The FIRE wannabee board has less posts but cuts to the chase with people seeking ways to get to FIRE faster.

I highly recomend both boards.

BTW! FIRE is an acronym for "Financial independant/Retire early!

decath
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You should check to see if you might run into the AMT, alternative minimum tax, by having large retirement contributions. I haven't run in it, so I'm not sure how the AMT treats retirement contributions. Does anyone out there know?

You touched on the unpredictability of what the tax structure and social security will be like when you retire. That is the reason that I keep my investments in a variety of accounts (401k, Roth, taxable capital gains, etc). Having some long-term investments outside of the retirement accounts would give you more flexibility. Depending on your situation, paying off your mortgage early, if you have one, could give your more flexibility because your monthly cash requirements would be much less.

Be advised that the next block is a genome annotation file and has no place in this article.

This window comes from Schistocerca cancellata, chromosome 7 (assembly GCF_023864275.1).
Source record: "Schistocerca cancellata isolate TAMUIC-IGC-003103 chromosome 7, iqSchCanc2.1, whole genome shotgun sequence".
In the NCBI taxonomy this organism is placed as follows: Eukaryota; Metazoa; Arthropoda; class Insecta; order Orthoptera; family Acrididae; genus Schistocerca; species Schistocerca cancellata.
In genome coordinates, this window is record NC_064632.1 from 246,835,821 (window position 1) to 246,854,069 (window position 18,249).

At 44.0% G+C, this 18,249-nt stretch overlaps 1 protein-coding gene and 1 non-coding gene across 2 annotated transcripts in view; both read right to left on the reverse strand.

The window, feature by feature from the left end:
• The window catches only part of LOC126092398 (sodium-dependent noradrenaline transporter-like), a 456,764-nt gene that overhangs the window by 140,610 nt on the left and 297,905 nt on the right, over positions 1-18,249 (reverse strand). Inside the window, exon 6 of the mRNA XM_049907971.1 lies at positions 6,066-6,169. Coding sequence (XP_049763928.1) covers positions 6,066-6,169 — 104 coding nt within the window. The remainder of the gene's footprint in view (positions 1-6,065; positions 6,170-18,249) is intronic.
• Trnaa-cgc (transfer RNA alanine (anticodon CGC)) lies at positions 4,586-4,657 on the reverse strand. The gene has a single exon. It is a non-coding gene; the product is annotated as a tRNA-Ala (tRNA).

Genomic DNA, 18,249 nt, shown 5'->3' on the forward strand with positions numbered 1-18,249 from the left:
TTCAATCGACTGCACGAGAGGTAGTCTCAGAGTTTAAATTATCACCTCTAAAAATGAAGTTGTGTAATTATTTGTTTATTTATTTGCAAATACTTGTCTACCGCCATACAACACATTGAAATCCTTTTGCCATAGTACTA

The question on if your are saving too much really depends on what you want out of life. Search the Internet for actuarial tables and look up the possibility that either you or your wife will not live to retire at 65. You will probably be surprised to find out that there is something like a one in twenty or thirty chance that you both won't. There is also a significant chance of major health problems before then. Life is too short, save for the future but enjoy your time now.

Greg
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Life is too short, save for the future but enjoy your time now.

Well said Greg.

Gup
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I agree with the other posters about life being too short.

Are you saving too much? That is personal. If you're eating dog food instead regular groceries to put more money into savings, you have a problem. If you're able to take vacations and enjoy a few extravagancies along the way, then you're probably OK.

FIRE is a balancing act. Planning for the future but living for today. Need a little of both.

JLC